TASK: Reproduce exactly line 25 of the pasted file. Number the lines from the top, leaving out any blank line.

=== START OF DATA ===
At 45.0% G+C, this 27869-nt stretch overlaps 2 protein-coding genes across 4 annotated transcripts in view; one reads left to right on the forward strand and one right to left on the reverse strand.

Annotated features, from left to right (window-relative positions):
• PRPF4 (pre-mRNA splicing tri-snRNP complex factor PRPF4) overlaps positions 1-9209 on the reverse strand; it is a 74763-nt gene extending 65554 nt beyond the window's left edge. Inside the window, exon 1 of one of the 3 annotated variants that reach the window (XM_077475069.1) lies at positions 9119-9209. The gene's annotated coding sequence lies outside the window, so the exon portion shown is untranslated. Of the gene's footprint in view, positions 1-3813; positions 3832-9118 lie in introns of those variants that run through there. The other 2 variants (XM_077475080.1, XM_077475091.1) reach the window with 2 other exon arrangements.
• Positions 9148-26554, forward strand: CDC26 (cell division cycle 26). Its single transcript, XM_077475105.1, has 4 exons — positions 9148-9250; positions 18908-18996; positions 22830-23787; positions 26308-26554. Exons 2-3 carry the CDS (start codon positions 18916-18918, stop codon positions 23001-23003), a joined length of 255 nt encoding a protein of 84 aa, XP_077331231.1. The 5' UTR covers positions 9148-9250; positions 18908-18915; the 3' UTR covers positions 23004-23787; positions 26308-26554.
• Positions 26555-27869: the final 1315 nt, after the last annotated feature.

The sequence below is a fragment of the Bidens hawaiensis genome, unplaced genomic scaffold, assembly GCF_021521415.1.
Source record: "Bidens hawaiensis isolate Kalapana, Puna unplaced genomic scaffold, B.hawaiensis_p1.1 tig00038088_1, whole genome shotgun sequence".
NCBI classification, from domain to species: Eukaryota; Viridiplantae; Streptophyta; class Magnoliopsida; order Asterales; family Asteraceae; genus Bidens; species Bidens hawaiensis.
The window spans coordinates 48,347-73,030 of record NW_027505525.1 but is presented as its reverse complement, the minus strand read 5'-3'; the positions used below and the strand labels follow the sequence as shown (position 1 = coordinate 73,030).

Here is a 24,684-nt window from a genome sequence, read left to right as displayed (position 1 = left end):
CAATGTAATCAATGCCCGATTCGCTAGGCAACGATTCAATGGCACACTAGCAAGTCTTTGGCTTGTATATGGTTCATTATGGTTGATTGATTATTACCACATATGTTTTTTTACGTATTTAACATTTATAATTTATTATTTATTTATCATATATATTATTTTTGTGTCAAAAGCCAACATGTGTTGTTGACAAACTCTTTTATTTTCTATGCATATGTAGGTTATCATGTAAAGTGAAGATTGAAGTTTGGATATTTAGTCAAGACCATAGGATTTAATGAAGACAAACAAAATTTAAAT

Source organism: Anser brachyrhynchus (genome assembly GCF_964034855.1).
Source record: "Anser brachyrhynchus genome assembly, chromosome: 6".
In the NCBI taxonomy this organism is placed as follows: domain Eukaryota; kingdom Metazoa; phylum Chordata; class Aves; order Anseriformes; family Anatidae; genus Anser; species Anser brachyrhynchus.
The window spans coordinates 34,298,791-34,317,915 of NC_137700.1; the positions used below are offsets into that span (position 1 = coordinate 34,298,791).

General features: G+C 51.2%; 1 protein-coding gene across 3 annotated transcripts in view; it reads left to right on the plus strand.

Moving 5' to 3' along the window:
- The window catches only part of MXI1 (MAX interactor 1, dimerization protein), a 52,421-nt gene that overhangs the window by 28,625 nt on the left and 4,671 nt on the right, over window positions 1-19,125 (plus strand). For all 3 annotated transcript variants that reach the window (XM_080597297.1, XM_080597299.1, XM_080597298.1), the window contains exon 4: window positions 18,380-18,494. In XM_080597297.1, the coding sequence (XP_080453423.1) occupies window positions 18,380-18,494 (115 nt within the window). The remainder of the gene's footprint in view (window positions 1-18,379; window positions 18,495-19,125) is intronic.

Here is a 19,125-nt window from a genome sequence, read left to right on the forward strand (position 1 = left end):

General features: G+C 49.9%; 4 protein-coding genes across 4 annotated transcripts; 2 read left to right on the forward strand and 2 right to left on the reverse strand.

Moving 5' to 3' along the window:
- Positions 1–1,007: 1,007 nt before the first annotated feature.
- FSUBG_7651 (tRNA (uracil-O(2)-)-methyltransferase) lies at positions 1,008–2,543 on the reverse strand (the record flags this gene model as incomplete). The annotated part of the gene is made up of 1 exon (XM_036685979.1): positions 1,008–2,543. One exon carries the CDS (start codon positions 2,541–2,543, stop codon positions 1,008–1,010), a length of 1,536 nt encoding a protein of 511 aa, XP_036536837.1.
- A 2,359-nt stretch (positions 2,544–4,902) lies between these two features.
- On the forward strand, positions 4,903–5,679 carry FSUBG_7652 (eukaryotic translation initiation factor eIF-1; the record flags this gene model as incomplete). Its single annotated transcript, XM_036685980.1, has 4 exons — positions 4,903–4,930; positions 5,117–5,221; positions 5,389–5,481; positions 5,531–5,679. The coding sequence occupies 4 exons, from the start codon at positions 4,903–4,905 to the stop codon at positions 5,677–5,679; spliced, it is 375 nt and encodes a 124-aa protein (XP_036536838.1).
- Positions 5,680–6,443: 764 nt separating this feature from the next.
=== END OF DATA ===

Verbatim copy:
- On the forward strand, positions 4,903–5,679 carry FSUBG_7652 (eukaryotic translation initiation factor eIF-1; the record flags this gene model as incomplete). Its single annotated transcript, XM_036685980.1, has 4 exons — positions 4,903–4,930; positions 5,117–5,221; positions 5,389–5,481; positions 5,531–5,679. The coding sequence occupies 4 exons, from the start codon at positions 4,903–4,905 to the stop codon at positions 5,677–5,679; spliced, it is 375 nt and encodes a 124-aa protein (XP_036536838.1).